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Using shelter – pound animals for research

Most people are aware that animals are used in research. About 80% of the animals used in research are used for basic scientific research or are used in medical testing. Although there is a big push to reduce the number of animals used, we still have a need for research animals. There are quite a few reasons why we still justify the use of animals in research. The first and most important reason is because we can’t do testing and research on humans. This testing is necessary to develop safe and effective treatments for human (and animal) diseases and disorders. For example, insulin and kidney dialysis were developed based on animal research.

Although researchers are replacing animals with alternative methods of research such as tissue samples and virtual reality, there is still a lot of research that cannot be done in a test tube. The use of animals allows scientists to control the environment and follow a disease through the animal’s life (since most animals have a short lifespan). But where do we get these animals from?

Many research animals are bred specifically to be used in research. This provides researchers with animals that are genetically similar, meaning that their data will be less affected by individual differences. However, not all animals used in research are bred specifically for research. A small percentage of research animals (some dogs and cats) are purchased from pounds. In general, pound animals are used in research because they are much less expensive than animals bred specifically for research.

The idea that pound animals are used in research often does not go over well with the public. This is partially due to the fear that a pet can be stolen and ‘sold’ to research. Also, many people do not like to think about research being done on a former pet. It is unpleasant to picture an animal, which used to be a family pet, locked in the sterile world of research. There is also the concern that research will involve pain and suffering for the animal.

The Ontario Animals for Research Act was created by the Ontario Ministry of Agriculture and Food in May 1971 to address concerns about stolen pets. It requires that animals be purchased directly from shelter facilities, not through dealers. Reasonable steps must be taken to find the owner and proper records must be kept. The shelter can be inspected without warning. Animals must be held at the pound and be made available to the public for at least three full business days before being released to the research facility. Only suitable (young, healthy) animals that would otherwise have been euthanized can be released. Also, the shelter cannot euthanize an animal that has been requested by a research facility.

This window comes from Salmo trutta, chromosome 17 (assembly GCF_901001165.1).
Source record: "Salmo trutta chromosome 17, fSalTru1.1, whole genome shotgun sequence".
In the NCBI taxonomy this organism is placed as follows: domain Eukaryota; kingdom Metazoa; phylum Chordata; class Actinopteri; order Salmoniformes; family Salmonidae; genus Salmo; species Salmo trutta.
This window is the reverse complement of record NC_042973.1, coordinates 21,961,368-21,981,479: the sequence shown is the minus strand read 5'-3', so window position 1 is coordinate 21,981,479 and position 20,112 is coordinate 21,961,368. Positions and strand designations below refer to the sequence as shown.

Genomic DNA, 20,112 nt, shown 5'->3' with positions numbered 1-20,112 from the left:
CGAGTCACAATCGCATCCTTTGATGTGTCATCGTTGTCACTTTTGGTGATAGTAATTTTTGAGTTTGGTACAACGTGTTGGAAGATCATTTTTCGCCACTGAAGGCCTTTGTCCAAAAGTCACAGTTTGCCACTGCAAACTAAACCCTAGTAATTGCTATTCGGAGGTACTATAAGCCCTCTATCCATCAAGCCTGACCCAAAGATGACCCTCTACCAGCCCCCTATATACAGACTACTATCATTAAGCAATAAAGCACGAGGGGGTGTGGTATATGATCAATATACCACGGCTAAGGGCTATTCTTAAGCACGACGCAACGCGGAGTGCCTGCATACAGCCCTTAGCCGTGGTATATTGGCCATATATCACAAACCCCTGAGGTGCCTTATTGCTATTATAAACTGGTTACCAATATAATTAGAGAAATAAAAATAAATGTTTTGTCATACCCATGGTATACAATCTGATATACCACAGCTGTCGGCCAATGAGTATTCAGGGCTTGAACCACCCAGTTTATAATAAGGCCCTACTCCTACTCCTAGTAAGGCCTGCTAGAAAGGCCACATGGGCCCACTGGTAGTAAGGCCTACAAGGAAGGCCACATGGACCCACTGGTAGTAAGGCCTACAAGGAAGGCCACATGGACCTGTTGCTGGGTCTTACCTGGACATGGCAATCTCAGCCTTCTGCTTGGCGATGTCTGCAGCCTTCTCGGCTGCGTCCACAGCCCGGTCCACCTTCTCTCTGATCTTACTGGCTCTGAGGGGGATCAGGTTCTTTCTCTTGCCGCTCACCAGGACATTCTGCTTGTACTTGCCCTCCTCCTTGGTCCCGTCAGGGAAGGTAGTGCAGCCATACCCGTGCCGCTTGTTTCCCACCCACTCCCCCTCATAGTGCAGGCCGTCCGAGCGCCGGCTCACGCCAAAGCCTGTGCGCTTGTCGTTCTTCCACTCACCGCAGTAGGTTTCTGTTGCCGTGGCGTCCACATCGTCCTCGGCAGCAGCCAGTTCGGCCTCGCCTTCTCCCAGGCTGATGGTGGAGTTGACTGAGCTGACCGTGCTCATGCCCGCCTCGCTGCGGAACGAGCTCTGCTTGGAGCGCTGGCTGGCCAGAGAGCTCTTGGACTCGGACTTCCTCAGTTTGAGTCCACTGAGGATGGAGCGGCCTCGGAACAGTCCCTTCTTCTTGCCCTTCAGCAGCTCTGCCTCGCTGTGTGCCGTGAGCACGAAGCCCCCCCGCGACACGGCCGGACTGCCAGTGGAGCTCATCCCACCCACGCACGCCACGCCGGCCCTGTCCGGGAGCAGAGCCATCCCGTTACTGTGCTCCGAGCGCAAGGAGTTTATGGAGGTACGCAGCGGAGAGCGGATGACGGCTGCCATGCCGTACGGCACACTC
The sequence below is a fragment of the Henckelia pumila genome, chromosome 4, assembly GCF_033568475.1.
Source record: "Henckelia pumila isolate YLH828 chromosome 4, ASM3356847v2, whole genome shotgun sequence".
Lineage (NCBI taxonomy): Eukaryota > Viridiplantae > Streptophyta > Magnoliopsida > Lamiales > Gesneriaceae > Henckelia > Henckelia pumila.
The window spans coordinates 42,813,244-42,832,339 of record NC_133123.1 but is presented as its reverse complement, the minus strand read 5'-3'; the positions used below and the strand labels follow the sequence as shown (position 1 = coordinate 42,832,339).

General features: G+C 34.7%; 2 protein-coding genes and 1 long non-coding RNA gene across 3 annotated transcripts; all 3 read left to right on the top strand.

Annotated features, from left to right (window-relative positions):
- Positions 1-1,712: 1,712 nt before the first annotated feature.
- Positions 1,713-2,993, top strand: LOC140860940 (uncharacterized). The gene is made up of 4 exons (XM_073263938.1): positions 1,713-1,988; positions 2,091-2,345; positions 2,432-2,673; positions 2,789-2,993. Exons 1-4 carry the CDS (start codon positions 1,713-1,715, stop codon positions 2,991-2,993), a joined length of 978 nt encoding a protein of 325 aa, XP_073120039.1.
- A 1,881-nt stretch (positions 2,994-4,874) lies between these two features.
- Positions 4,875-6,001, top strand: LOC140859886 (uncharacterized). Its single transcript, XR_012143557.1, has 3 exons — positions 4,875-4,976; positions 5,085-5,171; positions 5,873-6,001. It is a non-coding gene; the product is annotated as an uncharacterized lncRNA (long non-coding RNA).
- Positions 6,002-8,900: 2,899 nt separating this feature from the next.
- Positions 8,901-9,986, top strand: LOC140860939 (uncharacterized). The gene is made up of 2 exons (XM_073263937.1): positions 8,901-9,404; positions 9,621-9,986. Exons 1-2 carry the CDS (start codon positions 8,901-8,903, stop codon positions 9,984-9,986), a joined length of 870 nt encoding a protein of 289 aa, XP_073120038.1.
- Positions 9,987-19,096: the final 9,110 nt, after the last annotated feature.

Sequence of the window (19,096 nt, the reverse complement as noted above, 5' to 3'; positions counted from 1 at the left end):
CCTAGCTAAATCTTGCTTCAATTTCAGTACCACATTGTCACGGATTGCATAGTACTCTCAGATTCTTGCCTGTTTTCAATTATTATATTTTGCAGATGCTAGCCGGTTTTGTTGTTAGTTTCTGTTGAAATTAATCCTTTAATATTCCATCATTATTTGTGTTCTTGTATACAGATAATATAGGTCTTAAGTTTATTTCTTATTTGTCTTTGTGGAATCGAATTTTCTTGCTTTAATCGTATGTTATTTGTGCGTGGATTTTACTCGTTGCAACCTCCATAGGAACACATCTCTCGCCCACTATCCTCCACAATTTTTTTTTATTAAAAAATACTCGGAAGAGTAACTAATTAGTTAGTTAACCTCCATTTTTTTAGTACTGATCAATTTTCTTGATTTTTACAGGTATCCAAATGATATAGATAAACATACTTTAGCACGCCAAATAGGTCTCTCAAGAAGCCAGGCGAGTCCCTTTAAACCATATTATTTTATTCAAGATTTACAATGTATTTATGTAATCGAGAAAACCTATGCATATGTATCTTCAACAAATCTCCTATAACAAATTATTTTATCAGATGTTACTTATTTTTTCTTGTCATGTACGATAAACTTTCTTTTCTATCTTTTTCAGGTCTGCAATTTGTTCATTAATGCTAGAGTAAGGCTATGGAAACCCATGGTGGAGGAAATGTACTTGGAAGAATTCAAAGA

The Canadian Council on Animal Care published guidelines for animals used in science in 2007. These guidelines indicate the need for proper record keeping and allowing opportunities for lost pets to be reclaimed by the owner. It recommends holding animals for at least three full business days before being released to the research facility, and recommends holding the animal for a further four days before using it in research. The animal must be returned to an owner searching for a lost pet if it has not yet been used in research. These guidelines go into details for the benefit of animal care committees and investigators.

The reality is, in fact, that many research facilities go above and beyond the legal requirements for animal care. As society becomes more aware of the welfare (physical and emotional) needs of animals, it has become our obligation to provide exceptional care to research animals. By treating their research animals well, research facilities can keep a good public image. A good image is necessary to maintain the support of the public.

The use of pound animals in research is not ideal, but it is reality. This is why legislation has been created and recommendations have been made to find an agreement between the needs of research facilities and the concerns of the public. As researchers continue to struggle with the issue of the use of animals in research, they will inevitably be addressing the use of pound animals as well.

By Ashley O’Driscoll – writer

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